We saw one of the culmination of one of the remarkable comebacks in sport on Sunday. Rafael Nadal lost in the second round of Wimbledon last year and didn’t play competitively again until February this year. Winning on Sunday was his 12th grand slam trophy and his eighth at Roland Garros, a record at one tournament.
It is difficult to determine who is the greatest, given that the comparison is of players of different eras. Though among the top players currently, as a result of their achievements, both Federer and Nadal are undoubtedly among the greatest players of all time.
Nadal has picked his come back route deliberately with a focus on this fortnight. He has only lost once on the clay of Roland Garros, since his debut win in 2005 and ensuring he performed well there would have been one of his key goals for 2013 when he planned his return. Every tournament he has played, bar Indian Wells (Hard) has been on clay. Amazingly he won on the hard courts of Indian Wells, beating Federer, Berdych and Del Potro en route. His thinking forward and planning is a lesson for all of us, in determining goals and working out what is the best preparation and route to get there.
Of course we shouldn’t be surprised how Nadal has achieved this. He is a meticulous planner and also probably the most effective player at managing both his own and his opponents tempo through a match. It starts from before he arrives on court but is visible from the fussy placing of his bottles on court to the very particular routine he goes through before he serves, all designed to allow him to stay present and focused. However, he also uses the 25 second time allowance between points to the full, or more! However, the way he manages this time can also impact the other player. It was interesting in his semi final against Novak Djokovic that during the third set Djokovic seemed out of it and said afterwards that he felt drained of energy for a time. It’s not unusual when your natural rhythm is disrupted and Nadal is the expert at disrupting his opponents.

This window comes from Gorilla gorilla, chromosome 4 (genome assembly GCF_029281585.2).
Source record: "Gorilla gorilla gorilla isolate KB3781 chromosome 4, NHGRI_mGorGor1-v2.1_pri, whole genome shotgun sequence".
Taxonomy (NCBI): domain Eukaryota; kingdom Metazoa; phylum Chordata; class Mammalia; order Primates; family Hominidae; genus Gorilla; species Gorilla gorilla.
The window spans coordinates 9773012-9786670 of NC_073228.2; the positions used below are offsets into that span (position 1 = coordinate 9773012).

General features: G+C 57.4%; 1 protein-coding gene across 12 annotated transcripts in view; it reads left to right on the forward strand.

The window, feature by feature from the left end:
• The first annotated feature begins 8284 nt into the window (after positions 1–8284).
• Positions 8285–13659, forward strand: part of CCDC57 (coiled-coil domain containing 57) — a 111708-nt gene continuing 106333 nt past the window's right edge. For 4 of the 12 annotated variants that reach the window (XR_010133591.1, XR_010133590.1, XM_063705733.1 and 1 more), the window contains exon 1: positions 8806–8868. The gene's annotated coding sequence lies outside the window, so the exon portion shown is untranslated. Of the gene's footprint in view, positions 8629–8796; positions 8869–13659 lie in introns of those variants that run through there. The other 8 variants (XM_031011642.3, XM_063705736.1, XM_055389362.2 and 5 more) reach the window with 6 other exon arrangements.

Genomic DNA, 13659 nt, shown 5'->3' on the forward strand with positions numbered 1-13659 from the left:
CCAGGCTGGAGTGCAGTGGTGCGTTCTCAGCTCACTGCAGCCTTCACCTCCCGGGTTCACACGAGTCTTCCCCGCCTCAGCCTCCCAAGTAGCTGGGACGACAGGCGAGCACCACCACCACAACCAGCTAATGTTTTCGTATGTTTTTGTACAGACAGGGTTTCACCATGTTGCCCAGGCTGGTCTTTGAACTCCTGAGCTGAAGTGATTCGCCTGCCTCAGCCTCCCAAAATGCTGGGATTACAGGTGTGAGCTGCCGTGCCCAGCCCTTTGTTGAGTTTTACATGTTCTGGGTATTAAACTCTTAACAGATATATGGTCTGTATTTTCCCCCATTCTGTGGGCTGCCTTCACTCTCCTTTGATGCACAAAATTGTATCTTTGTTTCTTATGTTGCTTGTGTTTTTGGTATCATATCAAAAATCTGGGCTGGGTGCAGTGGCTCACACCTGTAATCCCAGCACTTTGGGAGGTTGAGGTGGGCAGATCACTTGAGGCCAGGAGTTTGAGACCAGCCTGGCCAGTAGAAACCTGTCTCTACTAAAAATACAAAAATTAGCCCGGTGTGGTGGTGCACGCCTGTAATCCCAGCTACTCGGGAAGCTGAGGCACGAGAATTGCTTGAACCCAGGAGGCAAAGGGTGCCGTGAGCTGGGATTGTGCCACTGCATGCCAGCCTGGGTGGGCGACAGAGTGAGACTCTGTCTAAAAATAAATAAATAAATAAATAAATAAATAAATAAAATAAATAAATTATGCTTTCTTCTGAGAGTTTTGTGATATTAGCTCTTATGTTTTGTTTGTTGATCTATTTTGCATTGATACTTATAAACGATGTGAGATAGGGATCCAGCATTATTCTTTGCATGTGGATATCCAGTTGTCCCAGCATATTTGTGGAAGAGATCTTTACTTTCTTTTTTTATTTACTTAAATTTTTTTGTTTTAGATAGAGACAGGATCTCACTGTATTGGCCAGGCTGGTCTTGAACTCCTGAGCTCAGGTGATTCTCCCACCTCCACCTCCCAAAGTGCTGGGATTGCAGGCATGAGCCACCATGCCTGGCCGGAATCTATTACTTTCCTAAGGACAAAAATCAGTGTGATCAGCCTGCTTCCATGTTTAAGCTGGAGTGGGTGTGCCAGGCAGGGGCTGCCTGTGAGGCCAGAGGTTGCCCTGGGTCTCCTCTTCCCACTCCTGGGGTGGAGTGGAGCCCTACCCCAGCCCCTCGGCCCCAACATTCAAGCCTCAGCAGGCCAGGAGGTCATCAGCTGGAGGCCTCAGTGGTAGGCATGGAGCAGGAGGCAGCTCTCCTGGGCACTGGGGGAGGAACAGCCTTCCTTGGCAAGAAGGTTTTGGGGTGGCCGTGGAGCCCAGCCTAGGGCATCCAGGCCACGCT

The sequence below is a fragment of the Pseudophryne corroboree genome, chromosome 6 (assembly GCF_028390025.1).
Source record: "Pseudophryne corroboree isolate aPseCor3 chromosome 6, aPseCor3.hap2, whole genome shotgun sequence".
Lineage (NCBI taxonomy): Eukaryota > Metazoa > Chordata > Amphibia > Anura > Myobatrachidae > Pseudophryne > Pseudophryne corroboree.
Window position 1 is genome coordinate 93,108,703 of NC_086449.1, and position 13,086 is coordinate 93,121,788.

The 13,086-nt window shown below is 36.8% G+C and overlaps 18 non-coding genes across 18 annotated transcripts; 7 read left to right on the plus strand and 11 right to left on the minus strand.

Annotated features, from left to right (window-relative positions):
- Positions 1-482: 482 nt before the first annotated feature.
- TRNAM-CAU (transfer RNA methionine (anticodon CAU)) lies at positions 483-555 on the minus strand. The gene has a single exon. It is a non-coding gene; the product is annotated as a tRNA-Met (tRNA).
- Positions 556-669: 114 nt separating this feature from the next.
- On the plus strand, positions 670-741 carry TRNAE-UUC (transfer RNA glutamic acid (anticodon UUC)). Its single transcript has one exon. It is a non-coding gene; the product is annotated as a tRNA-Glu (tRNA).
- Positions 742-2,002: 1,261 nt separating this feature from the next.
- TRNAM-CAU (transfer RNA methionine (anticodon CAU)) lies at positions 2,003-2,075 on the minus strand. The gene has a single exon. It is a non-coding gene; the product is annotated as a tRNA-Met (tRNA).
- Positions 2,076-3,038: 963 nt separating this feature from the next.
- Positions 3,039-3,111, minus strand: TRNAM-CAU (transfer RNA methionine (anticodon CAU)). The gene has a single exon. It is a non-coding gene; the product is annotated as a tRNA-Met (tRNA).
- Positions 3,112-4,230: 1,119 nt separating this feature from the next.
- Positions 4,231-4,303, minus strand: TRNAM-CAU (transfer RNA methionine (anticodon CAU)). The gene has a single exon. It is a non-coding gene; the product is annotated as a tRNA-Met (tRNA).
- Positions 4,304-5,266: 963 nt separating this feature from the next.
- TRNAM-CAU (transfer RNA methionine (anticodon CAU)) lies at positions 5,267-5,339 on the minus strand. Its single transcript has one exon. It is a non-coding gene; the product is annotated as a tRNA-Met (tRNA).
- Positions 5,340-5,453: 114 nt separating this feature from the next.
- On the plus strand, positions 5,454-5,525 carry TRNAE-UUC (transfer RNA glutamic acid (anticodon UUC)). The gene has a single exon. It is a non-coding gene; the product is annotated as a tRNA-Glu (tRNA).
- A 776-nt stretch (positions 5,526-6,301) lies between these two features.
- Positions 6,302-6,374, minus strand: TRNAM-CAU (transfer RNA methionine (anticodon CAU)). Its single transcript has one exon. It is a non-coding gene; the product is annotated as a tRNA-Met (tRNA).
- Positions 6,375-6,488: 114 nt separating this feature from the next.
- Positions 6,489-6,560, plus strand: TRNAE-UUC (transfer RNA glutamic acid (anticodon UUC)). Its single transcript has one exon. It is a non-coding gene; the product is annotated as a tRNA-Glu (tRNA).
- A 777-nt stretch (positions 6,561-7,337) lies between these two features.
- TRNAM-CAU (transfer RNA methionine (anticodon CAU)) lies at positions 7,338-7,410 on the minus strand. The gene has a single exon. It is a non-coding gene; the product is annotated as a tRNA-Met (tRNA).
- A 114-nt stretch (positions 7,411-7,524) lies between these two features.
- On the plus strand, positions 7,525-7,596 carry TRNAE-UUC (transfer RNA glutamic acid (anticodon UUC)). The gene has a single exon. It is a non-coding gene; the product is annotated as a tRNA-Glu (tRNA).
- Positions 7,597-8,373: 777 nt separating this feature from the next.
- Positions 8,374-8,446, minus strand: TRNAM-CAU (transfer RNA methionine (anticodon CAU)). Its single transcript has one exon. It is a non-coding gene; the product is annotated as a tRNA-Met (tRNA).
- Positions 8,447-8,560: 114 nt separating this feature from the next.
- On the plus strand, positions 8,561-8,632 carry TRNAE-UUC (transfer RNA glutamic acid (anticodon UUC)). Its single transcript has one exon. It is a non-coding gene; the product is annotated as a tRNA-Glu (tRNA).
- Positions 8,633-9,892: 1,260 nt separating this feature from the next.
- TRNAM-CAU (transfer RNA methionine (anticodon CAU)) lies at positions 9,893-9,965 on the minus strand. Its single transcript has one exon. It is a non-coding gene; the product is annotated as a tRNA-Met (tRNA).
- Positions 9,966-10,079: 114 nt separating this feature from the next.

This is something that we can learn from, particularly when running meetings. How often do meetings we’re involved in drift and the tempo drops – ensuring they are focused and the tempo is managed is one of the keys to keeping people engaged.